“I shine ’cause I grind” is the chorus for a Crime Mob song that is on my playlist. On especially tough days, I’ll click my iPod to that song, and I’ll repeat the chorus over and over: “I shine ’cause I grind, I shine ’cause I grind.”
Like most things, you have to look for the motivation. But sift through the verses of this song, and you find the line: “I got an aura about myself, and that’s greatness.”
It’s funny, but I still remember the look on my colleague’s face when I told her (after a long training run) that it was a mental victory. She was perplexed. And I proceeded to explain that I wasn’t motivated to train that day. (This was exercise, not business training, but both have a lot in common.)
Her response was perfectly warranted: “But you LOVE to train!”
Sometimes we forget that people bear witness mainly to our actions, and rarely do they get a glimpse of the inner battle, the war declared between body and mind. Sure, there are almost always moments during training that are “perfect.” They are Ferlinghetti’s rebirth, a renaissance of wonder. You’re weightless, in flight, one with the Earth’s rotation.
But often it is a battle to get out that door and onto the track, or the bike, or the pool deck.
Like many things I know are good for me—eating broccoli, watching a TED Talk, cleaning the house, bathing—sometimes I’m simply not in the mood.
And that’s where you must have strategies in place in order to set yourself in motion. Momentum, as they say, is a cruel mistress.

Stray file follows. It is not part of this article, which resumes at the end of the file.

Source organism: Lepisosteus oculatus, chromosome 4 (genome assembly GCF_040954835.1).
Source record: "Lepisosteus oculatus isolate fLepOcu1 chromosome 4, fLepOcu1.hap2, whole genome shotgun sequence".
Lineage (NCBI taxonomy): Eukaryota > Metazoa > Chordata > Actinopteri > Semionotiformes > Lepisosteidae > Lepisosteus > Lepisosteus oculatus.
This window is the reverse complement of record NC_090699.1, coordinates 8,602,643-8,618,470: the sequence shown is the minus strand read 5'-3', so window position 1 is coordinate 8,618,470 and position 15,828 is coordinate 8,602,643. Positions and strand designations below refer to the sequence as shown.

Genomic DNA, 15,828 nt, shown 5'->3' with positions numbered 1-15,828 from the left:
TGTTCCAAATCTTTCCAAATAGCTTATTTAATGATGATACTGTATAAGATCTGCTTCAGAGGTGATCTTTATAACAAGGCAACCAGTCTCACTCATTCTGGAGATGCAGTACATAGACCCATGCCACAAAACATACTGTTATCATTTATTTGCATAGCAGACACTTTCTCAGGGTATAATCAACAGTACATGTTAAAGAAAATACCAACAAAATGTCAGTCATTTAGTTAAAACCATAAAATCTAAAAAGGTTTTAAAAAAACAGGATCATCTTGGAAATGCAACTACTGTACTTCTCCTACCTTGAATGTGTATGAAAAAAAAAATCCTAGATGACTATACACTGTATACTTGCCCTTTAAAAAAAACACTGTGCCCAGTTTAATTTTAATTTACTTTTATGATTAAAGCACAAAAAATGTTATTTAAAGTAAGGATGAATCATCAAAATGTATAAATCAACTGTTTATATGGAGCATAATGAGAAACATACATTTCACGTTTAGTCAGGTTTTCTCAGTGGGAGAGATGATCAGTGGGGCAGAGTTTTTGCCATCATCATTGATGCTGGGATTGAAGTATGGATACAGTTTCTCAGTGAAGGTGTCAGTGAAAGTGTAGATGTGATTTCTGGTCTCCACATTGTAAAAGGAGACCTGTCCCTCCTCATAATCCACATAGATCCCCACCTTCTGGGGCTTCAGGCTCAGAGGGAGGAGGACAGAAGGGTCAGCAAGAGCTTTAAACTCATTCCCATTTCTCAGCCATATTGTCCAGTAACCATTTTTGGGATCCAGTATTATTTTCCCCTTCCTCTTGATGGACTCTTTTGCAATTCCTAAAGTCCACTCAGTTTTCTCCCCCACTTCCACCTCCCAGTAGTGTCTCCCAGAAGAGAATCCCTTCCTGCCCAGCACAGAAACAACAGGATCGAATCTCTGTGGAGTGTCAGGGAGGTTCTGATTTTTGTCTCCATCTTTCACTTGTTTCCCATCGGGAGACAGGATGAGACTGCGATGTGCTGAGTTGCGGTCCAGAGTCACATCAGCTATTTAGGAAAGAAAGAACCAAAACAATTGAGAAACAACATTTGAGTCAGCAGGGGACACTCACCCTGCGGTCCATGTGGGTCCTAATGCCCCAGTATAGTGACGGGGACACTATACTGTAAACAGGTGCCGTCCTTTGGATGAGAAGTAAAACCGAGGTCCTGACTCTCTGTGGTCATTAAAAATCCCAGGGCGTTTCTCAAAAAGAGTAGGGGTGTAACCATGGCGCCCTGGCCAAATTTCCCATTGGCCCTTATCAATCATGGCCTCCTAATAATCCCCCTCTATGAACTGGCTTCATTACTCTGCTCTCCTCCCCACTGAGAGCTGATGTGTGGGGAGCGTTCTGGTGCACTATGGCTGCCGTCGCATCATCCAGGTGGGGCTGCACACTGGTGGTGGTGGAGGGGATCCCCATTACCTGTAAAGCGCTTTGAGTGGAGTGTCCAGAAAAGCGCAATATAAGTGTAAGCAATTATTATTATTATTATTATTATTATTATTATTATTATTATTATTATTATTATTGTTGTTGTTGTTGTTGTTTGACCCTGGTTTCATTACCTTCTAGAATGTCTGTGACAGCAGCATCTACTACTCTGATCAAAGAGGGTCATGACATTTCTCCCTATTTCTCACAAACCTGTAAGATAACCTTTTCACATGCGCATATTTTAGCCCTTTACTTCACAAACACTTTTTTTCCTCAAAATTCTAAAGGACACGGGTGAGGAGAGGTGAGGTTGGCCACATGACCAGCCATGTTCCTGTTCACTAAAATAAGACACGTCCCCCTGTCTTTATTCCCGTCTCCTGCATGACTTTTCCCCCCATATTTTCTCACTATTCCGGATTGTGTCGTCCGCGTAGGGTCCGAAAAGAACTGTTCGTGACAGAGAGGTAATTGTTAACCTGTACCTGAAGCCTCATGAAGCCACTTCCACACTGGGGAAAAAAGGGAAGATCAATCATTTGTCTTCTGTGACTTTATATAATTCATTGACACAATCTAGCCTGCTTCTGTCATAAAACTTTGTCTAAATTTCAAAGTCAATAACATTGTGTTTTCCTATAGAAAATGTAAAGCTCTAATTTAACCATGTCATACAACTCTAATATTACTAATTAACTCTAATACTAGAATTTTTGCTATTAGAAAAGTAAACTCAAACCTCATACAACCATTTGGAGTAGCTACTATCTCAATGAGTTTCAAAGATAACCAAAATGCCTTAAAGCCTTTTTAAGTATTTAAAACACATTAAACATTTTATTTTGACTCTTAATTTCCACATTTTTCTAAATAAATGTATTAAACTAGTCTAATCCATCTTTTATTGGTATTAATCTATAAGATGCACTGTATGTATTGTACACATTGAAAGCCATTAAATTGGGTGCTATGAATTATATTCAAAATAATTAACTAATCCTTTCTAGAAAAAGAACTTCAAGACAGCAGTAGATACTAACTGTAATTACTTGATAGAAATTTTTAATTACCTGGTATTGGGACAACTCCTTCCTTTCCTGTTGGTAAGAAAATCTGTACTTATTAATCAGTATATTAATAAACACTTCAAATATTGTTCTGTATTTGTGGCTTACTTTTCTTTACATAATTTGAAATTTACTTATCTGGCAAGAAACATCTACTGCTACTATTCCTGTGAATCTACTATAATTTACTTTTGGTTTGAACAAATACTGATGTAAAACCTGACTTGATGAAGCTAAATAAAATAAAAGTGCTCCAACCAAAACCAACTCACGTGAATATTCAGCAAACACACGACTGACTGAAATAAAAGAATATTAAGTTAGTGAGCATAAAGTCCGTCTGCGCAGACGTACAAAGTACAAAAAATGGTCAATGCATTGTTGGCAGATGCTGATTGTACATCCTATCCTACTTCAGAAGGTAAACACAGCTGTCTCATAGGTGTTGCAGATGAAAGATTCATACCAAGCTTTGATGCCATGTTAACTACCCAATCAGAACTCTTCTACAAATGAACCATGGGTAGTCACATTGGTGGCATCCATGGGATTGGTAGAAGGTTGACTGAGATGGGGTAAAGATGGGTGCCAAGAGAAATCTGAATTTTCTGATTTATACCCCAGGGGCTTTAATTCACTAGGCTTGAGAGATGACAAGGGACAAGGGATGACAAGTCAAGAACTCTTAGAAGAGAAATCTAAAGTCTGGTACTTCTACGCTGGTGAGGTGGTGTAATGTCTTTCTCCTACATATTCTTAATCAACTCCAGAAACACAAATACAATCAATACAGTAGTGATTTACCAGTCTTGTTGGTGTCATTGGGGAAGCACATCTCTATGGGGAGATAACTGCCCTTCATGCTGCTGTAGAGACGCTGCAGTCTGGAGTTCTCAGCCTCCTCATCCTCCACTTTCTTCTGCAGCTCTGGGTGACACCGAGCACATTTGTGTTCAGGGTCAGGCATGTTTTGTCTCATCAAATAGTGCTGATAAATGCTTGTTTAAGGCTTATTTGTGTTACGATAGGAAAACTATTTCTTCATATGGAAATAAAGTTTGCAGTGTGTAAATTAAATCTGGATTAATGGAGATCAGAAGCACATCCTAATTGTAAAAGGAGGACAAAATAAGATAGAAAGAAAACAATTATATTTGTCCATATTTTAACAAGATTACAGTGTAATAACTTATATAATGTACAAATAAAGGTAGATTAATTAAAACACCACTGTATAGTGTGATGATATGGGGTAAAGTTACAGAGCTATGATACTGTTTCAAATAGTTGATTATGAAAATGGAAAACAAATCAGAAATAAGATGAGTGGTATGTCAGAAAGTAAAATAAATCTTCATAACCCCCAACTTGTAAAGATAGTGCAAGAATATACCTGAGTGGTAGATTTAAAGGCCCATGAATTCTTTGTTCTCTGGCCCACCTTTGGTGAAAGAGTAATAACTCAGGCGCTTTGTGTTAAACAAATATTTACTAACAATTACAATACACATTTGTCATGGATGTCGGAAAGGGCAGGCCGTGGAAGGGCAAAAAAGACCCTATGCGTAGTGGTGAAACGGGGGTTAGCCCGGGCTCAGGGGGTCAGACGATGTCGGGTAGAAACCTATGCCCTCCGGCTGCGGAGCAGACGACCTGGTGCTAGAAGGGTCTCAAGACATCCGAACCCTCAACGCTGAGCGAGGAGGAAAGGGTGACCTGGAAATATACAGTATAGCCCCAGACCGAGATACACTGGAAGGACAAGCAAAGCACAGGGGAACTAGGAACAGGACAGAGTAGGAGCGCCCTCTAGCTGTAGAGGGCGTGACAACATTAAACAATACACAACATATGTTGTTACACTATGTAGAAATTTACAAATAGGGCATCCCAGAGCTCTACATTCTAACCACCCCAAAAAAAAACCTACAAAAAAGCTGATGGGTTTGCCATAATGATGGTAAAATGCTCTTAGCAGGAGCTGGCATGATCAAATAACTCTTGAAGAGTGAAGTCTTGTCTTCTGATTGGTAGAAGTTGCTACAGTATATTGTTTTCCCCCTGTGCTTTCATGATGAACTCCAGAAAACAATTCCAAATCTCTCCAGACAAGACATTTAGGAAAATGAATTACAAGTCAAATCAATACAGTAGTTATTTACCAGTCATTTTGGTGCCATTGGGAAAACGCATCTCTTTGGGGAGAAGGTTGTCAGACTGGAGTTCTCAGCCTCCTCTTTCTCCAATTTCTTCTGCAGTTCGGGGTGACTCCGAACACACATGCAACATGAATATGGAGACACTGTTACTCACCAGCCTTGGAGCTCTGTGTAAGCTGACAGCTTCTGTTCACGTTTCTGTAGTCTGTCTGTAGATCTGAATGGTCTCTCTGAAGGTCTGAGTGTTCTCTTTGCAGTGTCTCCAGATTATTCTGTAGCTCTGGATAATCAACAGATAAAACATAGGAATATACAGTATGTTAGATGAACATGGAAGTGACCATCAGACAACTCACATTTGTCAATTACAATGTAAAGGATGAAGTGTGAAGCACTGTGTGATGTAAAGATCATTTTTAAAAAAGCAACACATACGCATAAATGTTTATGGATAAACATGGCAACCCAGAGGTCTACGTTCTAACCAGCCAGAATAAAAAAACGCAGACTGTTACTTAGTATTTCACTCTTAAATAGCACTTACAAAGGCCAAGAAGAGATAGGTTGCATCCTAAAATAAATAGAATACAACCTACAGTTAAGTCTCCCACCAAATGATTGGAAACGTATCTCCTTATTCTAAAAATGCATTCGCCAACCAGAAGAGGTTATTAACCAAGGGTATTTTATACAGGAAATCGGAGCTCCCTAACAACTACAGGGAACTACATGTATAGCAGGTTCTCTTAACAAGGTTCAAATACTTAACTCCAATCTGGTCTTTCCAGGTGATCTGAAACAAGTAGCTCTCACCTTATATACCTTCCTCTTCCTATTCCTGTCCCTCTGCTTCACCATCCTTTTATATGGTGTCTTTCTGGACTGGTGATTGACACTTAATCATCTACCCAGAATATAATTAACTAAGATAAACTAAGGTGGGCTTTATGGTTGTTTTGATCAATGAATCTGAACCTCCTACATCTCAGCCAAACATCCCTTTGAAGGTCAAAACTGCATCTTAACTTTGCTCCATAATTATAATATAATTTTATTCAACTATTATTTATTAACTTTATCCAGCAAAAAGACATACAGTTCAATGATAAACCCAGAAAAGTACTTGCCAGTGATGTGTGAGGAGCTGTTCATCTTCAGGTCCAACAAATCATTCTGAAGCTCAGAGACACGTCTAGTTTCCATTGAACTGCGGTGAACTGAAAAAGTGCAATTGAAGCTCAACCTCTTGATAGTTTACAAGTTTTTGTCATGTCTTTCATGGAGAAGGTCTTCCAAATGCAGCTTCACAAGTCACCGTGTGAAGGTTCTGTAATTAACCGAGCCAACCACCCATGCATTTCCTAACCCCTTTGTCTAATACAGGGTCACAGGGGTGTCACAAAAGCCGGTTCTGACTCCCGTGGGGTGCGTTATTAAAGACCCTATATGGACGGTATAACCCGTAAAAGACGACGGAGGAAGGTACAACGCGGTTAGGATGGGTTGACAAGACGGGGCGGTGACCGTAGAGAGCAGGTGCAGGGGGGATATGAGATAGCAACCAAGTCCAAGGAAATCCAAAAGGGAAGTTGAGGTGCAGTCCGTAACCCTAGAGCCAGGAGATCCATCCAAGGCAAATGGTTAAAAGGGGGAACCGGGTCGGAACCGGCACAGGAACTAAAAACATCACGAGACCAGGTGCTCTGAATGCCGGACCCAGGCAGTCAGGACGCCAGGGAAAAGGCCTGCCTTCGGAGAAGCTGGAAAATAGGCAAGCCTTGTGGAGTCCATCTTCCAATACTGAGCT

“Opportunity is missed by most people because it is dressed in overalls and looks like work.” —Thomas Edison
“A professional is someone who can do his best work when he doesn’t feel like it.” —Alistair Cook
So what is your plan?
Ask yourself, “How will I feel once I’m finished?” (I even go as far as “feeling” that sense of fulfillment and accomplishment before I’ve begun).
Watch motivational YouTube videos. There are so many videos (2-3 minutes each) that might compel you to start moving.
Try to change from the outside in. Get all of your gear on so that even if you don’t feel like an athlete, an entrepreneur, a CEO, a top-performer, you look like one. (Of course, if these things don’t work for you, do not ever underestimate the power of caffeine.)
I stand by this quotation: “Luck is the last dying wish of those who believe winning can happen by accident. Sweat, on the other hand, is a choice.” If you are at the top of your game (as an athlete, or as a parent, or as a professional), or if you are striving to reach the top of your game, then you likely have something in common with those committed to performing optimally. You are consistent. You do what you need to do, especially when you don’t want to do it. In other words, you shine ’cause you grind.
And because you do, “You got an aura about yourself, and that’s greatness.”